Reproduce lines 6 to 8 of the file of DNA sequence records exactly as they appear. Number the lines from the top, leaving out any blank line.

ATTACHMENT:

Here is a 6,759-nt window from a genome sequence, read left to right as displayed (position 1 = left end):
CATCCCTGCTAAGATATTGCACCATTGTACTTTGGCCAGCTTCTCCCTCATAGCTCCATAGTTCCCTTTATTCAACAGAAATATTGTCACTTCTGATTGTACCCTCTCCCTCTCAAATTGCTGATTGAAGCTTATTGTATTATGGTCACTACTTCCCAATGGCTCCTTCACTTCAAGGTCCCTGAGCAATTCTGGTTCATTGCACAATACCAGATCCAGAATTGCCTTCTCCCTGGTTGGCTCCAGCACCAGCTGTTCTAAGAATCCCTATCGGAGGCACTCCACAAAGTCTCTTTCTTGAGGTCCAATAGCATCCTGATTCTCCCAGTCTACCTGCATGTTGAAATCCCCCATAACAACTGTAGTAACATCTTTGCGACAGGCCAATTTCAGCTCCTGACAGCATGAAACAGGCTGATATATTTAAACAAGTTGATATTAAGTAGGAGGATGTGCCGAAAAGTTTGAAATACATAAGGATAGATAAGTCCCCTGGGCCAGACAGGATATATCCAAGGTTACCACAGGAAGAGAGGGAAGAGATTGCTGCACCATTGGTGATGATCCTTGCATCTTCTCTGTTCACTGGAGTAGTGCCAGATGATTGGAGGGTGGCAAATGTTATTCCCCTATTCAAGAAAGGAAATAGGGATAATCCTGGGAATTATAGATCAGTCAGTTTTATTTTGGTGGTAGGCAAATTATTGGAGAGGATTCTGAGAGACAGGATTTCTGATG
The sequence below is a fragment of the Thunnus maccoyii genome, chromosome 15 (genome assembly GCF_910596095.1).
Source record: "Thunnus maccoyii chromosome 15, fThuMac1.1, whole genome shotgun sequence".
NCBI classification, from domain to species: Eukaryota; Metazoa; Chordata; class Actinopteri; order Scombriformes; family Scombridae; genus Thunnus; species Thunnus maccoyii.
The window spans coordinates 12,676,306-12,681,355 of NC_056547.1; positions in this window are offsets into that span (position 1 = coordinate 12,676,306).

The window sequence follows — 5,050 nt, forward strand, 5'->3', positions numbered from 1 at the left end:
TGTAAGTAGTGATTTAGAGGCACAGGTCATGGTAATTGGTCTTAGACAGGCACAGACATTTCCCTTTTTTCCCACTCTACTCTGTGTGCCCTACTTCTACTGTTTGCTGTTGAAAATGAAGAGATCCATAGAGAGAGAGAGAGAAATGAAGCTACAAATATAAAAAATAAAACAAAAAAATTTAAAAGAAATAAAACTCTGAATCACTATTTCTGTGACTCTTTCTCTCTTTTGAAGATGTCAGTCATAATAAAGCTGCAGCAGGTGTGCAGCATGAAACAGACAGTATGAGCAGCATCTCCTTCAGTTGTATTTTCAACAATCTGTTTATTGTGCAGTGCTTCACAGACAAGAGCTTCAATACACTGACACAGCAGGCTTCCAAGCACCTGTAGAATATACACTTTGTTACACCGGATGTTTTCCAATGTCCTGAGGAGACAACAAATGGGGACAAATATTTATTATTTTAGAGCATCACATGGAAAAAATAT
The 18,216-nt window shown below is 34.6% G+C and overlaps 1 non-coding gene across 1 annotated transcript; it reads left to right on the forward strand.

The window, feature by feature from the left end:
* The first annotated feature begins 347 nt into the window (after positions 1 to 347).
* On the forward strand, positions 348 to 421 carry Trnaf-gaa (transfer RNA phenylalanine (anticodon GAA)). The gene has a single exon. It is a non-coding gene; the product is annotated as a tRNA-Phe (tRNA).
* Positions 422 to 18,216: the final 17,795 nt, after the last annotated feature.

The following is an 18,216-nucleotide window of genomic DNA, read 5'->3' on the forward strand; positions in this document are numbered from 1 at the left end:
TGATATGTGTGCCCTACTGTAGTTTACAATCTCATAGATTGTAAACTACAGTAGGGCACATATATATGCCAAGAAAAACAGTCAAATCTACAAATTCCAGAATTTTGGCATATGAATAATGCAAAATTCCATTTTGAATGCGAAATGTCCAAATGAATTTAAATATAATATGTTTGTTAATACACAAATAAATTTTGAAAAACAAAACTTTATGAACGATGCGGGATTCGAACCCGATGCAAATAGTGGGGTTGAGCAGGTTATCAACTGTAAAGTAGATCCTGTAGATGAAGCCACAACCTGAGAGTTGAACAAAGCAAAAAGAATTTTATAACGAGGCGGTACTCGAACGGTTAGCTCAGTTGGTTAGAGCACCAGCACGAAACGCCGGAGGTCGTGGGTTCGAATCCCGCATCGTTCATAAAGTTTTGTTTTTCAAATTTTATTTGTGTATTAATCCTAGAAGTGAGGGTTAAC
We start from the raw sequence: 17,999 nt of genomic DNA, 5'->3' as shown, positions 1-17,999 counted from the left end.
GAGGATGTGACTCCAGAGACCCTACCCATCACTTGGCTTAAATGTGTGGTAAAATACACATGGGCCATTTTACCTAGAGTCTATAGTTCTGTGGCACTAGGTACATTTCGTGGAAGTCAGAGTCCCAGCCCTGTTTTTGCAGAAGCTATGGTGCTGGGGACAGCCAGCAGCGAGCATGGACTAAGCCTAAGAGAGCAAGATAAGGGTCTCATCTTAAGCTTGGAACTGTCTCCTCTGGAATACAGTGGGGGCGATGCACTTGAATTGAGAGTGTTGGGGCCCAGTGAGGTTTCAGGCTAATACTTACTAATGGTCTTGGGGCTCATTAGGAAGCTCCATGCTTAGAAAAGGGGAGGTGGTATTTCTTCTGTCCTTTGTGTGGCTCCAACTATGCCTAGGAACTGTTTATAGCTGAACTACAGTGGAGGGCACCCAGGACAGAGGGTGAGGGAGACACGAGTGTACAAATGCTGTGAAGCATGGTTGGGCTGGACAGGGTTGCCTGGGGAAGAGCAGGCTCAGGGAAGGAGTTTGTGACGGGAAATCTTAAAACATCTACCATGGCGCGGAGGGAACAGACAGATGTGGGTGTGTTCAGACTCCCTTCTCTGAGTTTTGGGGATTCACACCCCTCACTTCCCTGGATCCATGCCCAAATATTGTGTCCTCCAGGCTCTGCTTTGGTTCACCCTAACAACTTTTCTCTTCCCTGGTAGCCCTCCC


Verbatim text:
The window spans coordinates 12,676,306-12,681,355 of NC_056547.1; positions in this window are offsets into that span (position 1 = coordinate 12,676,306).

The window sequence follows — 5,050 nt, forward strand, 5'->3', positions numbered from 1 at the left end:
TGTAAGTAGTGATTTAGAGGCACAGGTCATGGTAATTGGTCTTAGACAGGCACAGACATTTCCCTTTTTTCCCACTCTACTCTGTGTGCCCTACTTCTACTGTTTGCTGTTGAAAATGAAGAGATCCATAGAGAGAGAGAGAGAAATGAAGCTACAAATATAAAAAATAAAACAAAAAAATTTAAAAGAAATAAAACTCTGAATCACTATTTCTGTGACTCTTTCTCTCTTTTGAAGATGTCAGTCATAATAAAGCTGCAGCAGGTGTGCAGCATGAAACAGACAGTATGAGCAGCATCTCCTTCAGTTGTATTTTCAACAATCTGTTTATTGTGCAGTGCTTCACAGACAAGAGCTTCAATACACTGACACAGCAGGCTTCCAAGCACCTGTAGAATATACACTTTGTTACACCGGATGTTTTCCAATGTCCTGAGGAGACAACAAATGGGGACAAATATTTATTATTTTAGAGCATCACATGGAAAAAATAT